Skip to main content

Beacon Program: What To Expect

When families enter the Beacon Program they can expect to meet a healthcare team that will be actively involved in their care moving forward. This includes a care plan built specifically for your child, access to a Beacon provider 24/7, inpatient and outpatient care, and integrated care and support for siblings and families.

Building a care plan together

Your first visit to the Beacon Program begins with a complete Health Service evaluation at the Beacon Clinic. This evaluation includes your child's primary care provider and the entire care team. This time together allows the primary care provider, dietitian, clinical services coordinator and social worker to understand your family and all diagnoses at a deep level.

Your family will leave this meeting with a comprehensive care plan that will include:

  • Appointment reminders

  • Current medication lists

  • Information to share with schools and caregivers about medications, feedings and schedules

  • Information about adverse reactions to food or medications

  • Insurance information

  • List of doctors, specialists, other healthcare providers and their contact information

  • Medical equipment and supply contacts

  • Preparing for new visits

  • Questions to ask providers

  • Summary of care plan

  • Tips for parents

Approximately six months after your initial visit, the Beacon team will meet with you again for a well-child check-up. Your family will check in with your team on your child's progress, answer questions and modify any treatment plans.

At any time a need arises in between your visits to the clinic, we can set up a virtual Care Conference with specialists and other healthcare providers who care for your child. These conferences help us keep the lines of communication open among all the people involved in your child's care.

Access to care 24 hours a day

A Beacon Clinic primary care provider is always on call so that families in the Beacon Program have access to Children's Mercy medical professionals 24 hours a day, seven days a week. Because the primary care provider personally knows each child and family, they can address your child's unique needs and evaluate if you need to seek more urgent care from your local provider or emergency department. We have found that this approach helps families manage their child's needs at home more often and reduces the number of visits to the emergency department and even inpatient admissions.

Outpatient care at the Beacon Clinic

The Beacon Program also includes an established Beacon Clinic. Same-day appointments are often available to established families. The Beacon Clinic is located at our Children’s Mercy Broadway and Children's Mercy Kansas locations.

Inpatient care

Each family’s care team includes a nurse practitioner. If your child is admitted to Children's Mercy or another hospital for an inpatient stay, the nurse practitioner will speak with the inpatient team and communicate back with your primary care provider.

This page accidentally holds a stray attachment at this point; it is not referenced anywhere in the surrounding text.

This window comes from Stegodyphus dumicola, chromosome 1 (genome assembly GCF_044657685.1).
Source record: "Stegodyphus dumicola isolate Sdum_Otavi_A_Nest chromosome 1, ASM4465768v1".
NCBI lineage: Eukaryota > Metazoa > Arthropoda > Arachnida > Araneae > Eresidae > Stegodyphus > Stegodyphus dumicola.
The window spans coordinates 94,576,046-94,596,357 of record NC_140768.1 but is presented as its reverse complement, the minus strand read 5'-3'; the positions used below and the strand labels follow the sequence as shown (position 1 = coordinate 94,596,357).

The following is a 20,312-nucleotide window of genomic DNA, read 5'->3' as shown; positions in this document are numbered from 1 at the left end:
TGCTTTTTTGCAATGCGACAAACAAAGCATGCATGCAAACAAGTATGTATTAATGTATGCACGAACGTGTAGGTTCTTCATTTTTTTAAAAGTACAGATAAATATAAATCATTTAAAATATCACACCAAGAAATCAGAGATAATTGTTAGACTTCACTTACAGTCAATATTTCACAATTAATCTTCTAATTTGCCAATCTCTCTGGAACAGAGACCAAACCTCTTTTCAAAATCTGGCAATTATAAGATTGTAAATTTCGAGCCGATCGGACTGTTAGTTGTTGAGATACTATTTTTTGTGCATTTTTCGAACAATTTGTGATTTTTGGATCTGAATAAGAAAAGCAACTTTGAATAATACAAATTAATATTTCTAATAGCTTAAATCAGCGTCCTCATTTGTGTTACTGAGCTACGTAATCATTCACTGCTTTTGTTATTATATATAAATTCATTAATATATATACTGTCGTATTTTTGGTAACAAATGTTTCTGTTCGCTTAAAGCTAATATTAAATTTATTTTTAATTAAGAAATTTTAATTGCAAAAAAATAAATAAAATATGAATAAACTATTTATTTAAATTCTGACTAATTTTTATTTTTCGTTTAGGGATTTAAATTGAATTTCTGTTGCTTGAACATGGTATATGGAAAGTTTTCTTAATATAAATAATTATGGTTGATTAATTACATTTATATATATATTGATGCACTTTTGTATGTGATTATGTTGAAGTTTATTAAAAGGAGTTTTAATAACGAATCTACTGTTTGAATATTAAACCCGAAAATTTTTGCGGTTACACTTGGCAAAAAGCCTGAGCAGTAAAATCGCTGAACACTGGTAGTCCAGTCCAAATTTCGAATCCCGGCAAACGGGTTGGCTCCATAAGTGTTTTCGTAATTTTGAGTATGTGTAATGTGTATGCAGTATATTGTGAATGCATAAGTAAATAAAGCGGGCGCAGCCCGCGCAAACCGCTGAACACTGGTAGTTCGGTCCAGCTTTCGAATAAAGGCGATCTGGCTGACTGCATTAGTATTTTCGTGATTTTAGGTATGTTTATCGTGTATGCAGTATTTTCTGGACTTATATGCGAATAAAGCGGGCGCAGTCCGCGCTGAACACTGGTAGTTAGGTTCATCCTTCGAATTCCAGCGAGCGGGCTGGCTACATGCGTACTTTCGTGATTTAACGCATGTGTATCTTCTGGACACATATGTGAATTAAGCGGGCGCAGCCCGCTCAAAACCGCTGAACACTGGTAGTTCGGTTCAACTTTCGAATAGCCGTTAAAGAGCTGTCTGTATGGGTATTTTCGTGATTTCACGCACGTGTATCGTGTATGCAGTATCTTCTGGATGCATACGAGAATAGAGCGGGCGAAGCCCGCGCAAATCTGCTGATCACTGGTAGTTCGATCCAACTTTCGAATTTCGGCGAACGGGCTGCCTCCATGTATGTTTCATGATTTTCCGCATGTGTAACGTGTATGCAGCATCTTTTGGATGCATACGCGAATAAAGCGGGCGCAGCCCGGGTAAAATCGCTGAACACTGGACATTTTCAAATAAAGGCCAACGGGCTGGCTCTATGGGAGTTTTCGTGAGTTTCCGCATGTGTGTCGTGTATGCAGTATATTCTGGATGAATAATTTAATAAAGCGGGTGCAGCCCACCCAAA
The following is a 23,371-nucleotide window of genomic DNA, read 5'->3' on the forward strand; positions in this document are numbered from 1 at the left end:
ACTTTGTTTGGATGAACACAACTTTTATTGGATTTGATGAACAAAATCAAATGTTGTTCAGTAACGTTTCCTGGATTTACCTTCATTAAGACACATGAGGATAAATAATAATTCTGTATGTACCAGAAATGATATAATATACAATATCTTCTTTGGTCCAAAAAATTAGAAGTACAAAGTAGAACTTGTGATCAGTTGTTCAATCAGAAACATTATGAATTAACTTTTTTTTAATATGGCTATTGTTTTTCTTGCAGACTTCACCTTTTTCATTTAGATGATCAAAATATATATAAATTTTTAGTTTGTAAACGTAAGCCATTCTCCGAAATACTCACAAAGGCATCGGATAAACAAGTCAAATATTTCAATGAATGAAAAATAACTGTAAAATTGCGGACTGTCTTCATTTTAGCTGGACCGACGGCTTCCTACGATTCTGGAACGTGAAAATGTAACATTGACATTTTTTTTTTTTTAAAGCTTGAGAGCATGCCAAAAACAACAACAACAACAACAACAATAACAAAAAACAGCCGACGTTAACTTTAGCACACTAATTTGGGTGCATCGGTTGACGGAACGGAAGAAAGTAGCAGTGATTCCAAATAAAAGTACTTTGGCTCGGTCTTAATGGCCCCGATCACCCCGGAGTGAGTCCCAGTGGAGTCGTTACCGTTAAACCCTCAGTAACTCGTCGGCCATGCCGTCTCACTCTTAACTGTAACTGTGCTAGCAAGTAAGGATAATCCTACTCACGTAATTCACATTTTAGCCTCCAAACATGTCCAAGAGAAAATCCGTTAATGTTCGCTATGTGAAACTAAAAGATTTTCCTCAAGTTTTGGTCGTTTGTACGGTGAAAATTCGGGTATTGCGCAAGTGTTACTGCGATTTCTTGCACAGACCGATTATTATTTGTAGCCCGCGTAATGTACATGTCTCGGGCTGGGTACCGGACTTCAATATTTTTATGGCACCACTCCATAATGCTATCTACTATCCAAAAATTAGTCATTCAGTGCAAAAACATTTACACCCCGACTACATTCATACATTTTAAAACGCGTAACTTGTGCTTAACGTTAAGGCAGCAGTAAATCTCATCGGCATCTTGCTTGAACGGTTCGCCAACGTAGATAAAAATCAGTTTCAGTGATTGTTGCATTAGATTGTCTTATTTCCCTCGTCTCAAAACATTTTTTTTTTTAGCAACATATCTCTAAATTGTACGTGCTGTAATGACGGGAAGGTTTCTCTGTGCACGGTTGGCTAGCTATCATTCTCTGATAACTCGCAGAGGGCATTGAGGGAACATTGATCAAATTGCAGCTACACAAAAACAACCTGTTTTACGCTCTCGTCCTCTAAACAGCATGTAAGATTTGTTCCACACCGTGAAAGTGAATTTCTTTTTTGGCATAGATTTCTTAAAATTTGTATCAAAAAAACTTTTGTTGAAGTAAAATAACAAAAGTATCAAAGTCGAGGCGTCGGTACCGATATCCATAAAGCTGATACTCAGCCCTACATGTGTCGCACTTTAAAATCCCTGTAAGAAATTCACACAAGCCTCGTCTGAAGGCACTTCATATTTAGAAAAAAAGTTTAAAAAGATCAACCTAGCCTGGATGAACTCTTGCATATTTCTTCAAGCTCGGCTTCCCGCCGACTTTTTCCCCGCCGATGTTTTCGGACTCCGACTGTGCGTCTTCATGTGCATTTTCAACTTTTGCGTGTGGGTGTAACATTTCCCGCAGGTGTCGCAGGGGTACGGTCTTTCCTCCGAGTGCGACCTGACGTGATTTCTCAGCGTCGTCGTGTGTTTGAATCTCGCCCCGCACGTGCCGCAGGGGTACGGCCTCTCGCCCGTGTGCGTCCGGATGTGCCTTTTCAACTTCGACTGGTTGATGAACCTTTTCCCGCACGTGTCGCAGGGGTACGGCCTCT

Sibling care

The health of one child in your family impacts your other children as well. Children’s Mercy wants to provide your family the best access to medical resources for all your children. That's why the providers in the Beacon Program also care for siblings. Some siblings have mild complexities while others require only routine pediatric care. Either way, our intent is to make it easier for your family to get the best medical care for your children, no matter what their needs might be.

Family care

Social workers on our Beacon team are well connected with community resources and work to align resources to further support our families. We have found that our families and providers often develop a strong relationship. To foster and celebrate the work we are doing together, we occasionally host an open house event. The event is a time for families to meet one another, experience other aspects of Children’s Mercy, such as meeting our pet therapy dogs, and allow the care team to interact with your child outside of medical visits.

Transition to adult care

The Beacon Program is committed to helping all our families transition care to adult providers as seamlessly as possible, beginning the first steps when your child is around 12 years old. For some families, this means helping youth and young adults learn how to manage their own healthcare and successfully move to an adult provider before their 22nd birthday. For other families, this means helping the parents and guardians of youth and young adults learn how to manage their child’s healthcare and successfully move to to an adult provider before their child’s 22nd birthday.

For all Children's Mercy kids, we start having conversations about transitioning to adult care at age 12 as part of their well child checks. For young people in the Beacon program, we will develop a transition strategy with each of their providers and specialists that is tailored to their unique needs and goals.

We occasionally accept referrals to the Beacon program for young adults 18 and older. However, because of the goal to seamlessly transition to adult care providers by the age of 22, we generally only accept these referrals if there are extenuating circumstances.

Information on Navigating Forms

A nurse with the Beacon Program at Children's Mercy helps answer commonly asked questions about required paperwork and forms for care.

Transitioning to Adult Care

The team with the Beacon Program describe the program designed to help kids transition to adult care.

Transitioning to Adulthood: Intellectual Disability & Developmental Disability

Children’s Mercy will help you prepare for adulthood, including transferring your medical care to a doctor that cares for adults. Most people can learn to manage their own health. It takes guidance from your medical team and support from the important people in your life.